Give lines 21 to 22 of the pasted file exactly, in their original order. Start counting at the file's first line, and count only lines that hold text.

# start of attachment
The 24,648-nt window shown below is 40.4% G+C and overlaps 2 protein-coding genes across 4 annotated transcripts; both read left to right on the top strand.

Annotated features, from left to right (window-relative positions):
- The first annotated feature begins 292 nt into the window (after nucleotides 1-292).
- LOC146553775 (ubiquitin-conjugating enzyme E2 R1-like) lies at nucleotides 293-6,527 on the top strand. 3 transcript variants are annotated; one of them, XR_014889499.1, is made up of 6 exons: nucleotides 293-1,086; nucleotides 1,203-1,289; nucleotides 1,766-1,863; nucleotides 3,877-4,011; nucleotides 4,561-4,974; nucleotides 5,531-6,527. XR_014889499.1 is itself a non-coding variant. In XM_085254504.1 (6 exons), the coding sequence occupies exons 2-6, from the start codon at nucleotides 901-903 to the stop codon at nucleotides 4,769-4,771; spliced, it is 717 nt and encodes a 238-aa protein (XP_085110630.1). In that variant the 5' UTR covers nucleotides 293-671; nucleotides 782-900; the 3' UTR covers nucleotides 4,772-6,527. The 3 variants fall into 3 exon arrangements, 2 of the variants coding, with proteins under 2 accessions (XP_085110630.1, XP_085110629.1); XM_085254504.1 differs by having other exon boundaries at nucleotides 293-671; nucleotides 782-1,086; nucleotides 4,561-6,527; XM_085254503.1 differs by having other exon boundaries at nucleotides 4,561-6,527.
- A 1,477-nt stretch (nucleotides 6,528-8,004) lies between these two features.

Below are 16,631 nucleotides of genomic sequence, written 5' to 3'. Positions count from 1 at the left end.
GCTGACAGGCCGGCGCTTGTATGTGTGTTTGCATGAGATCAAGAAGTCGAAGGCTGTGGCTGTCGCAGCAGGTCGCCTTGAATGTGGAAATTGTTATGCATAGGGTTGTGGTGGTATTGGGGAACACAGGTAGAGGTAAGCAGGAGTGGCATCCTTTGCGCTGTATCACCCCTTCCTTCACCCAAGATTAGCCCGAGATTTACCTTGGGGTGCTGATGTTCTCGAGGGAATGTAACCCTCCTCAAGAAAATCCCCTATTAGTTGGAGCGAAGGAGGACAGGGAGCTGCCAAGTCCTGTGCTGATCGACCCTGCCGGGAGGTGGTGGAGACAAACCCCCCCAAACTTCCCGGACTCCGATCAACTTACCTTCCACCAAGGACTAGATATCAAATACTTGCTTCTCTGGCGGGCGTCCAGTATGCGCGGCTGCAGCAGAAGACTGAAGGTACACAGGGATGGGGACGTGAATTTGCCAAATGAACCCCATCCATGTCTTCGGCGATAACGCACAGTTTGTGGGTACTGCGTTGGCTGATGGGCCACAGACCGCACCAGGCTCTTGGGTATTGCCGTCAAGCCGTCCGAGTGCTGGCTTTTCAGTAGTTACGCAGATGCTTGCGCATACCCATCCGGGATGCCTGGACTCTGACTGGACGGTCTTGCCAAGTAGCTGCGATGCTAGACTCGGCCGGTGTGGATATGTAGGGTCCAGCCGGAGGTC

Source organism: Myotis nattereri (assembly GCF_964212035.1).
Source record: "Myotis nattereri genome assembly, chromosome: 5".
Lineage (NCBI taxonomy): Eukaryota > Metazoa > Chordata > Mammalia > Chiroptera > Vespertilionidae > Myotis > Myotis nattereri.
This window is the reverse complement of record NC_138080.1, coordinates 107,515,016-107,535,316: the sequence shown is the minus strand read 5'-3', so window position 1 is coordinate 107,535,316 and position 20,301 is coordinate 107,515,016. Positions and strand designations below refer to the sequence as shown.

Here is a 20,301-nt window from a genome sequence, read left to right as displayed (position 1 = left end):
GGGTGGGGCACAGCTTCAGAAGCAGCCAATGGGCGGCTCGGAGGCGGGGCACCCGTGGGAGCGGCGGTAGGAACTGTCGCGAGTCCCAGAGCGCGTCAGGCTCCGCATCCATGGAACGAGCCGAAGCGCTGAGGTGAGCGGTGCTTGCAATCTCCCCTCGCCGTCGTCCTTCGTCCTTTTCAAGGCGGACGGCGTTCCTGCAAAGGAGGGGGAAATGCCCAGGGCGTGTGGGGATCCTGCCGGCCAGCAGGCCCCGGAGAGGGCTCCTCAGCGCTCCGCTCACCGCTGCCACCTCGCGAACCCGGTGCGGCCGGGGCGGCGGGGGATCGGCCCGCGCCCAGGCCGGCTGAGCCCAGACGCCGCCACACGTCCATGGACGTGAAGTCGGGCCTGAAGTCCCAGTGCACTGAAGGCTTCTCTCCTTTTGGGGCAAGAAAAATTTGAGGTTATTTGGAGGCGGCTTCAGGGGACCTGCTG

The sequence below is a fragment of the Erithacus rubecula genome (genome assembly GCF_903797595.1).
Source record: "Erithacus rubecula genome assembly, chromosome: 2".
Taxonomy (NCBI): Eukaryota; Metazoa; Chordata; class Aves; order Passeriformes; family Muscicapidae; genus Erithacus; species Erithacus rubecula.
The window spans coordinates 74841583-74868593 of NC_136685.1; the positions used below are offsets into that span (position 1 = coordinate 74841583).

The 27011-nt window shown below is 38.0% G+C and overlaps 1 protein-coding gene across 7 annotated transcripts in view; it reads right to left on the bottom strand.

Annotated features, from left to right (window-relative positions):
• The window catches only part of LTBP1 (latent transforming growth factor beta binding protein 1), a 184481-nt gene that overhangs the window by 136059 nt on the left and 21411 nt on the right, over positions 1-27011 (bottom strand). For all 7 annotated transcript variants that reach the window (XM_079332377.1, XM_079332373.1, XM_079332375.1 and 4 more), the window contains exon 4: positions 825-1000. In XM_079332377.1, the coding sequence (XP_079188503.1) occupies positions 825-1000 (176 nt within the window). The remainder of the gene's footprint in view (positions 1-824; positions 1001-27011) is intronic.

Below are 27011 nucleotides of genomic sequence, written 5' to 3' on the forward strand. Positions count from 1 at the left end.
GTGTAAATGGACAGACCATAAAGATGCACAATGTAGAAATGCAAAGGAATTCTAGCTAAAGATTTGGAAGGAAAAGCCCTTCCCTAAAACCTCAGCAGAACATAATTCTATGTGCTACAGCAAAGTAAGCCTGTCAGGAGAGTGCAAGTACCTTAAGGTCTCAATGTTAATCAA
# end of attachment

Below are 27011 nucleotides of genomic sequence, written 5' to 3' on the forward strand. Positions count from 1 at the left end.
GTGTAAATGGACAGACCATAAAGATGCACAATGTAGAAATGCAAAGGAATTCTAGCTAAAGATTTGGAAGGAAAAGCCCTTCCCTAAAACCTCAGCAGAACATAATTCTATGTGCTACAGCAAAGTAAGCCTGTCAGGAGAGTGCAAGTACCTTAAGGTCTCAATGTTAATCAA